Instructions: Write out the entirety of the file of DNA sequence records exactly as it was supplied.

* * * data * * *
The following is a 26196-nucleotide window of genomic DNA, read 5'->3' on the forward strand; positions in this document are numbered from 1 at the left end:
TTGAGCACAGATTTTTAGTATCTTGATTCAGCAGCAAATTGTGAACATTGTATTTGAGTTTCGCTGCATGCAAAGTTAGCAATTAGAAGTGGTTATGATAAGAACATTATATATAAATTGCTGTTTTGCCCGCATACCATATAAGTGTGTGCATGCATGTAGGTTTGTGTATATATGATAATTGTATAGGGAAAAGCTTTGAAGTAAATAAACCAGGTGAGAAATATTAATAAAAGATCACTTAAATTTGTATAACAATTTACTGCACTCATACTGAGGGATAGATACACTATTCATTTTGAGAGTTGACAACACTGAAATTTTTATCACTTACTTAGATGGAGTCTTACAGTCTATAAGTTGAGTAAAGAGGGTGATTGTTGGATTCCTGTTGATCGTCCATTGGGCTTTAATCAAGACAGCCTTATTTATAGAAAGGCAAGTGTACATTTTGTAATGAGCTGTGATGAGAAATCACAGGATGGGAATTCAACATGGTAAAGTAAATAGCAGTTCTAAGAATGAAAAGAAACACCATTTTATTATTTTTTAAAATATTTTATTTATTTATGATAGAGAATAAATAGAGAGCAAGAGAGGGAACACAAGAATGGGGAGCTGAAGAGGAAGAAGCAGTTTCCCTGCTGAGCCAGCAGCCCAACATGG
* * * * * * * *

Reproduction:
The following is a 26196-nucleotide window of genomic DNA, read 5'->3' on the forward strand; positions in this document are numbered from 1 at the left end:
TTGAGCACAGATTTTTAGTATCTTGATTCAGCAGCAAATTGTGAACATTGTATTTGAGTTTCGCTGCATGCAAAGTTAGCAATTAGAAGTGGTTATGATAAGAACATTATATATAAATTGCTGTTTTGCCCGCATACCATATAAGTGTGTGCATGCATGTAGGTTTGTGTATATATGATAATTGTATAGGGAAAAGCTTTGAAGTAAATAAACCAGGTGAGAAATATTAATAAAAGATCACTTAAATTTGTATAACAATTTACTGCACTCATACTGAGGGATAGATACACTATTCATTTTGAGAGTTGACAACACTGAAATTTTTATCACTTACTTAGATGGAGTCTTACAGTCTATAAGTTGAGTAAAGAGGGTGATTGTTGGATTCCTGTTGATCGTCCATTGGGCTTTAATCAAGACAGCCTTATTTATAGAAAGGCAAGTGTACATTTTGTAATGAGCTGTGATGAGAAATCACAGGATGGGAATTCAACATGGTAAAGTAAATAGCAGTTCTAAGAATGAAAAGAAACACCATTTTATTATTTTTTAAAATATTTTATTTATTTATGATAGAGAATAAATAGAGAGCAAGAGAGGGAACACAAGAATGGGGAGCTGAAGAGGAAGAAGCAGTTTCCCTGCTGAGCCAGCAGCCCAACATGG